Transgenic plants as low-cost platform for chemotherapeutic drugs screening.

Vergara D, de Domenico S, Maffia M, Piro G, Di Sansebastiano GP - Int J Mol Sci (2015)

Fluorescent patterns of GFPChi in transgenic Arabidopsis leaf epidermis treated with low doses of two combined drugs. Treatment with 0.2 μM Crizotinib had a moderate effect on GFPChi (A); but it was enhanced when combined with 10 μM Paclitaxel disturbing intermediate steps of its sorting (B) or causing mis-sorting to the apoplast when combined with 25 μM Y-27632 (C); combined treatment with 0.01 μM Sorafenib caused the increase of fluorescence in the central and small vacuoles (D). GFP fluorescence and chlorophyll autofluorescence are shown in green and blue, respectively. Scale bar = 20 μm.
© Copyright Policy
Related In: Results  -  Collection

License
Show All Figures
getmorefigures.php?uid=PMC4307356&req=5

ijms-16-02174-f003: Fluorescent patterns of GFPChi in transgenic Arabidopsis leaf epidermis treated with low doses of two combined drugs. Treatment with 0.2 μM Crizotinib had a moderate effect on GFPChi (A); but it was enhanced when combined with 10 μM Paclitaxel disturbing intermediate steps of its sorting (B) or causing mis-sorting to the apoplast when combined with 25 μM Y-27632 (C); combined treatment with 0.01 μM Sorafenib caused the increase of fluorescence in the central and small vacuoles (D). GFP fluorescence and chlorophyll autofluorescence are shown in green and blue, respectively. Scale bar = 20 μm.
Mentions: Plantlets were treated with a low dose of Crizotinib (0.2 μM) in combination with Paclitaxel (10 μM), Y-27632 (25 μM), and Sorafenib (0.01 μM). It was hypothesized that the observed effect was influenced by a higher stress of tissue and for this reason the alterations taken into account had to be homogeneously visible throughout the tissue examined. With a longer treatment, up to 36–40 h, Crizotinib alone (0.2 μM) was already able to induce some of the symptoms typical of higher doses. Some cell kinds, possibly not fully differentiated (e.g., cells flanking the differentiating stomata) and not used for the screening, showed to be particularly sensitive (not shown). To evaluate synergistic effects, only stronger and extensive effects were taken into consideration. In doing so, some interesting interactions were evidenced. These effects were particularly evident on GFPChi because this marker sorting was already weakly affected by 0.2 μM Crizotinib (Figure 3A).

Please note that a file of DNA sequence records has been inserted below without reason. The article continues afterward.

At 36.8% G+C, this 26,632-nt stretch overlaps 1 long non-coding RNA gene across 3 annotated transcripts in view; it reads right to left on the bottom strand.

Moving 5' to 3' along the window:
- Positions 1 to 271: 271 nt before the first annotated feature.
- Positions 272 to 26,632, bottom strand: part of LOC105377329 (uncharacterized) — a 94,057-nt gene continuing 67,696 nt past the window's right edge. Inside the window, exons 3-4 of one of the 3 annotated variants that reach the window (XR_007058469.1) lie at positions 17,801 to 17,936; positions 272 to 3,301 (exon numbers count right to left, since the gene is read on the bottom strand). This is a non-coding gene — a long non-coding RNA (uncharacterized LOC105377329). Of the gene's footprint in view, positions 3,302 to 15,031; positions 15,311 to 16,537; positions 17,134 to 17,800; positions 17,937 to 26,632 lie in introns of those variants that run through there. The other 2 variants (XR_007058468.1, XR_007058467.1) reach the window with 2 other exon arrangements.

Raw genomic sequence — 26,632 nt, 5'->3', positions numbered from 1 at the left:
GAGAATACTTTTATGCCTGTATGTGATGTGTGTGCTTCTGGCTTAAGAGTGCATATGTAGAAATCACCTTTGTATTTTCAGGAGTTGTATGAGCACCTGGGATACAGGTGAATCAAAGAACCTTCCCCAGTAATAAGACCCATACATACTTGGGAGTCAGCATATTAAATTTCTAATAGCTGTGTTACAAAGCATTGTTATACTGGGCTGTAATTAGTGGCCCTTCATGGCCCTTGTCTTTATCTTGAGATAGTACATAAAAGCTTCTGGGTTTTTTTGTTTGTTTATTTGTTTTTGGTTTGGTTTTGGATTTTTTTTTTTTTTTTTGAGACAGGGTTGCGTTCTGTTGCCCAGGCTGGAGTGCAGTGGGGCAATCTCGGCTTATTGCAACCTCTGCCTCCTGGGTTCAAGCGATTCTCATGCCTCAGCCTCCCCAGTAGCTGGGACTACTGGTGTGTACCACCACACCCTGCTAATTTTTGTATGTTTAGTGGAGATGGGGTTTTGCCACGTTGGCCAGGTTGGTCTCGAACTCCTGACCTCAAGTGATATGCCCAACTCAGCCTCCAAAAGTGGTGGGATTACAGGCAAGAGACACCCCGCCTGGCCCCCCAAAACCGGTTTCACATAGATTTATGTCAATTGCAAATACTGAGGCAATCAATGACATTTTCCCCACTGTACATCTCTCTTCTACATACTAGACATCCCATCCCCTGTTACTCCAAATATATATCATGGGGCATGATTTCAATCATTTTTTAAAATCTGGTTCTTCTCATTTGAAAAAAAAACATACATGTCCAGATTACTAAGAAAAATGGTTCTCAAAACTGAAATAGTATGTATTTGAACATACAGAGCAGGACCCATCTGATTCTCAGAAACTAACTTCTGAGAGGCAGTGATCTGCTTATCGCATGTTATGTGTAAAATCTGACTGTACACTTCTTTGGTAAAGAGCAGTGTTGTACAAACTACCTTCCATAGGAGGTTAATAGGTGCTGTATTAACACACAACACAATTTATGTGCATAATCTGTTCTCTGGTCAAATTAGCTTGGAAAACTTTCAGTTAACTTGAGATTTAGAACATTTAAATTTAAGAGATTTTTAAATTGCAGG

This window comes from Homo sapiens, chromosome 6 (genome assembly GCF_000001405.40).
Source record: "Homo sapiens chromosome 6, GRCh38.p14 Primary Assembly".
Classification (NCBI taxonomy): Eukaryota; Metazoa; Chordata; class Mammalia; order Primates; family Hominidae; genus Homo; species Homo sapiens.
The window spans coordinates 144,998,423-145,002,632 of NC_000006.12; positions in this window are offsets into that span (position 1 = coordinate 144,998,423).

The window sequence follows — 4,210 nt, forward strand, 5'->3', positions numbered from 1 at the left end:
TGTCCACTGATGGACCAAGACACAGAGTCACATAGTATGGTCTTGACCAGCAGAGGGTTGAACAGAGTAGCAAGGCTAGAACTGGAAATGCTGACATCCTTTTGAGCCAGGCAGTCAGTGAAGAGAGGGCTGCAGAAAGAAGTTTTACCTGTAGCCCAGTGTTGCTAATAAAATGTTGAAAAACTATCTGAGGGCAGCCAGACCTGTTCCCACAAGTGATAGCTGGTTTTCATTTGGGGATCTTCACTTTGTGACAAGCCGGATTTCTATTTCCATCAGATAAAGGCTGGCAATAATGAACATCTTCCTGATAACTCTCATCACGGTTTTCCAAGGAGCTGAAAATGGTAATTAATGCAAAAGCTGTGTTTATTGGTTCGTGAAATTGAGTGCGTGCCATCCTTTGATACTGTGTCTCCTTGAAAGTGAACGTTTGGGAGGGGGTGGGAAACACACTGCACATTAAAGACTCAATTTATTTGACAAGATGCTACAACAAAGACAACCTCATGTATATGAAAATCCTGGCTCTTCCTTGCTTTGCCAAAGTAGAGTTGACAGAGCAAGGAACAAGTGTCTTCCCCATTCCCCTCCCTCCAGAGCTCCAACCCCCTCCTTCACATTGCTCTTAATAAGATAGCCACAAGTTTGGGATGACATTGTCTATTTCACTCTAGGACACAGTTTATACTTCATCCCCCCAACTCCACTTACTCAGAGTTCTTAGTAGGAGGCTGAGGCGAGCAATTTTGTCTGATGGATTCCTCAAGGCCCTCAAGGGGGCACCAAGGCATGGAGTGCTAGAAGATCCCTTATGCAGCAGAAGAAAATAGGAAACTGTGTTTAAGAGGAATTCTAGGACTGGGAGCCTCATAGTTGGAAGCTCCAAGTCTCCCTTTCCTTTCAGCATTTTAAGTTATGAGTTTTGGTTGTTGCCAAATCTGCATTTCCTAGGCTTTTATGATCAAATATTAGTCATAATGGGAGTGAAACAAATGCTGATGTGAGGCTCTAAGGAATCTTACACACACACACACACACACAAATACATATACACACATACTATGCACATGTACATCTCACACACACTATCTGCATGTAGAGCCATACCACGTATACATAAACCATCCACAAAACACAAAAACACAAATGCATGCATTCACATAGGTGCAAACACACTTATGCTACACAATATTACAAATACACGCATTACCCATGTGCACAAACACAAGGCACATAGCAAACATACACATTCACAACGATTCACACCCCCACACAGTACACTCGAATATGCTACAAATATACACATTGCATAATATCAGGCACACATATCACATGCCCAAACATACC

Bottom Line: Our results demonstrated that drugs tested alone or in combination differentially influenced the monitored cellular processes including cytoskeletal organization and endomembrane trafficking.In conclusion, we demonstrated that A. thaliana plants are sensitive to the action of human chemotherapeutics and can be used for preliminary screening of drugs efficacy.The cost-effective subcellular imaging in plant cell may contribute to better clarify drugs subcellular targets and their anticancer effects.

View Article: PubMed Central - PubMed

Affiliation: Department of Biological and Environmental Sciences and Technologies (DiSTeBA), University of Salento, Campus ECOTEKNE, S.P. 6, Lecce-Monteroni, Lecce 73100, Italy. danielevergara@libero.it.

ABSTRACT
In this work we explored the possibility of using genetically modified Arabidopsis thaliana plants as a rapid and low-cost screening tool for evaluating human anticancer drugs action and efficacy. Here, four different inhibitors with a validated anticancer effect in humans and distinct mechanism of action were screened in the plant model for their ability to interfere with the cytoskeletal and endomembrane networks. We used plants expressing a green fluorescent protein (GFP) tagged microtubule-protein (TUA6-GFP), and three soluble GFPs differently sorted to reside in the endoplasmic reticulum (GFPKDEL) or to accumulate in the vacuole through a COPII dependent (AleuGFP) or independent (GFPChi) mechanism. Our results demonstrated that drugs tested alone or in combination differentially influenced the monitored cellular processes including cytoskeletal organization and endomembrane trafficking. In conclusion, we demonstrated that A. thaliana plants are sensitive to the action of human chemotherapeutics and can be used for preliminary screening of drugs efficacy. The cost-effective subcellular imaging in plant cell may contribute to better clarify drugs subcellular targets and their anticancer effects.

Show MeSH
Related in: MedlinePlus